Lichen Lab Radio is a thought-provoking inquiry into the role of art in society and the gallery that brings together perspectives on art, public engagement, cognitive psychology, and curation. What makes art engaging? Who has access to art? What can we learn from understanding the gallery as a social space? We work through these challenges with the help of many exceptional individuals who study and practice art in remarkable ways.
Ep 01: Introducing Level 2: Lichen Lab
What is Level 2: Lichen Lab? In our first episode, listeners get a tour of the 'lab', including the artists, academics, and ideas involved. Featuring: Gunnhildur Hauksdóttir, Ed Pien, Merrell-Ann S. Phare, Lisa Hirmer, Jen Budney, Donald Lawrence, and Tiffany Muller-Myrdahl.
Ep 02: Art and Human Nature
Can flying a kite be art? Absolutely. Josie, Louise, and Christine discuss Alva Noe's book Strange Tools: Art and Human Nature in connection with brilliant artworks by Ed Pien and others. Visit our website lichenlab.ca to see the artworks and show notes.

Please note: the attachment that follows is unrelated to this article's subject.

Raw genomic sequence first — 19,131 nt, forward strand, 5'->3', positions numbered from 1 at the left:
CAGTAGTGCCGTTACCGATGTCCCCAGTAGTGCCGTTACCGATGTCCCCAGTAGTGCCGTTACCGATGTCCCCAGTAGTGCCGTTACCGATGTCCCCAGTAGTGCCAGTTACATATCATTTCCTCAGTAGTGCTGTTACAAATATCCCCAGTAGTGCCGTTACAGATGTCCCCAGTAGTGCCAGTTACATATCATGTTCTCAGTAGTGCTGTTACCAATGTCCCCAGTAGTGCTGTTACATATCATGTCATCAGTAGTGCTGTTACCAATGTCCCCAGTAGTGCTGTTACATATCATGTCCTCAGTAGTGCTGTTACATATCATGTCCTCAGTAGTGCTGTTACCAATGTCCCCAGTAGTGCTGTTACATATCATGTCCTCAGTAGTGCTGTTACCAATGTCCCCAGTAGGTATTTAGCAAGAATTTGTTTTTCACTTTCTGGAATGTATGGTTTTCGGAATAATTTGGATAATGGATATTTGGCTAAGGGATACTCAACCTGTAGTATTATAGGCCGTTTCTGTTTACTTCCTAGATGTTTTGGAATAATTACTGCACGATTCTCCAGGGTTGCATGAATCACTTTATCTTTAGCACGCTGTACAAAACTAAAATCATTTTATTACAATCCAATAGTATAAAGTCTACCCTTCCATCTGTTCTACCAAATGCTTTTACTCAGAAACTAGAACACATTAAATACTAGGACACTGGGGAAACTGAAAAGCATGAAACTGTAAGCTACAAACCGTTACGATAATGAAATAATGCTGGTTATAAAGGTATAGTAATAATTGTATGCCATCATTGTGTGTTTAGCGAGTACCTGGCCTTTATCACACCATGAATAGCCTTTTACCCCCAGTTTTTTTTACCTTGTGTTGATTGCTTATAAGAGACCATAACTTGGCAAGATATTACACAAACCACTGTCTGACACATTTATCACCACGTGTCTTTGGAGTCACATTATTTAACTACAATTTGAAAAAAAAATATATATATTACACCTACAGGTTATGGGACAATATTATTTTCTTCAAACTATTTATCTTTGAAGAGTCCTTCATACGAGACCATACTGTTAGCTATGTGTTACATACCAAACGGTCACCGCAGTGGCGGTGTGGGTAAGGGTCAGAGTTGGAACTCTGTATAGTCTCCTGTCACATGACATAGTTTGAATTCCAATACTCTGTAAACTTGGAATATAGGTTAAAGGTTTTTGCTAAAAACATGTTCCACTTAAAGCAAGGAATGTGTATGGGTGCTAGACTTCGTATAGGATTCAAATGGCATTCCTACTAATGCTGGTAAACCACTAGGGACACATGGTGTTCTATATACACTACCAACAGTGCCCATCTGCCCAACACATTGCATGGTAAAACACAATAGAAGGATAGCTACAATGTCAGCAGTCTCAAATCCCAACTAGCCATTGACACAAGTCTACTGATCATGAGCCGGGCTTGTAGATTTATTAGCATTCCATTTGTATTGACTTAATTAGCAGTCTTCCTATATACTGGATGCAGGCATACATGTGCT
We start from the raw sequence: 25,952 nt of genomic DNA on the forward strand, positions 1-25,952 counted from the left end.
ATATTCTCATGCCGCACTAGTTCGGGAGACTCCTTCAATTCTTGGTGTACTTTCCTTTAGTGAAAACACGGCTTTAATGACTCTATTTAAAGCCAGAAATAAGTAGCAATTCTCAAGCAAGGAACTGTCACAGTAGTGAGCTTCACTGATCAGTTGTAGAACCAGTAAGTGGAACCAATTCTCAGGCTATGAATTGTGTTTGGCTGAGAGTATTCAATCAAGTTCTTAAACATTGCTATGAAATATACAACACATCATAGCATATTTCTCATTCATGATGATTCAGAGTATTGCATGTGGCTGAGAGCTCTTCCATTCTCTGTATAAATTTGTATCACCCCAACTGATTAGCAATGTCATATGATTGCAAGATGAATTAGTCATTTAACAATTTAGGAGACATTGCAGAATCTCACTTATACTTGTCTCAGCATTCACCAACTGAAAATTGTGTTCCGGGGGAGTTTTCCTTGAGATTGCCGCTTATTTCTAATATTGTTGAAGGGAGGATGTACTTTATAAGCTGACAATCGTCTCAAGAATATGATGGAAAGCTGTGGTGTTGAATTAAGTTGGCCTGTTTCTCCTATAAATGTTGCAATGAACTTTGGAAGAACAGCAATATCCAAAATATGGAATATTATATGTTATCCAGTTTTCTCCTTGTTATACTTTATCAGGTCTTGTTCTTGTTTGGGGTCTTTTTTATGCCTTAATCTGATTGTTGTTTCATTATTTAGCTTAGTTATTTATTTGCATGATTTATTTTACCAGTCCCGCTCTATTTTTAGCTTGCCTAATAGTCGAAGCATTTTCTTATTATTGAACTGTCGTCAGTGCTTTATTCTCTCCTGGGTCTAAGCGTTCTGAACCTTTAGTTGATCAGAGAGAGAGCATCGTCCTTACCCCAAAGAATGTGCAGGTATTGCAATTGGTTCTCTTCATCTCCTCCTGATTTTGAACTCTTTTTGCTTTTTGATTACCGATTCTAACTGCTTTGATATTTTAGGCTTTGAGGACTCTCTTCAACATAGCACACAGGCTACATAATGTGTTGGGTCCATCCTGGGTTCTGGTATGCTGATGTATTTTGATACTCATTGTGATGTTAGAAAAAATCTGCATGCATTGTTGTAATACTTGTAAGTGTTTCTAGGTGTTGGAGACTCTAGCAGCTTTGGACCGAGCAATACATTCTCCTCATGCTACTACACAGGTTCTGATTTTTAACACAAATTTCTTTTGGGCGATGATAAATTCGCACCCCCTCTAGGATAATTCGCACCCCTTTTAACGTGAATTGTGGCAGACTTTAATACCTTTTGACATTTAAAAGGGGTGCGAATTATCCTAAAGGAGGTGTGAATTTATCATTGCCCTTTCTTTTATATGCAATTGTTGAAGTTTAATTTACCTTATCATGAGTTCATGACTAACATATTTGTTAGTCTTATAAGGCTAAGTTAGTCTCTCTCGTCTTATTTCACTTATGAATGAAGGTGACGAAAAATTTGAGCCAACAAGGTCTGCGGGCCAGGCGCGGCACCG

Ep 03: The Gallery as a Social Space (part one)
In part one of this episode, we talk to PhD researcher Miranda Lucas about her study of human behaviour in art galleries. Miranda uses the psychological theory of 'affordances' to help explain surprising and not-so-surprising observations of people interacting in gallery spaces. In part two, we will be talking to another PhD researcher, Maria Madacky. Is this the first time you've listened to this podcast? We recommend starting with episode one.
Ep 03: The Gallery as a Social Space (part two)
In part 2 of this episode, PhD student Maria Madacky describes her work engaging new immigrants from the community in art making and social change. Maria's research looks at art as a tool for understanding the world around you and as an inherently healing activity.
Ep 04: Art and Technology
Where is the art? Donald Lawerence's artwork, which he refers to as world's most corrugated camera obscura, provokes a discussion of technology, art, science, and the psychology of perception. Lawerence's camera obscura shows us that we cannot separate art from our experience of it.
Ep 05: Art as Research
Trail cams, surveys, and billboards – a few of the tools artist Leila Armstrong is using to engage the public in her art-based research project, Backyard Wilderness. In this episode, we discuss how this project helps us reflect on our relationship with nature, how science methodology feeds art methodology and vice-versa, and how art leads us to a better understanding of urban ecology.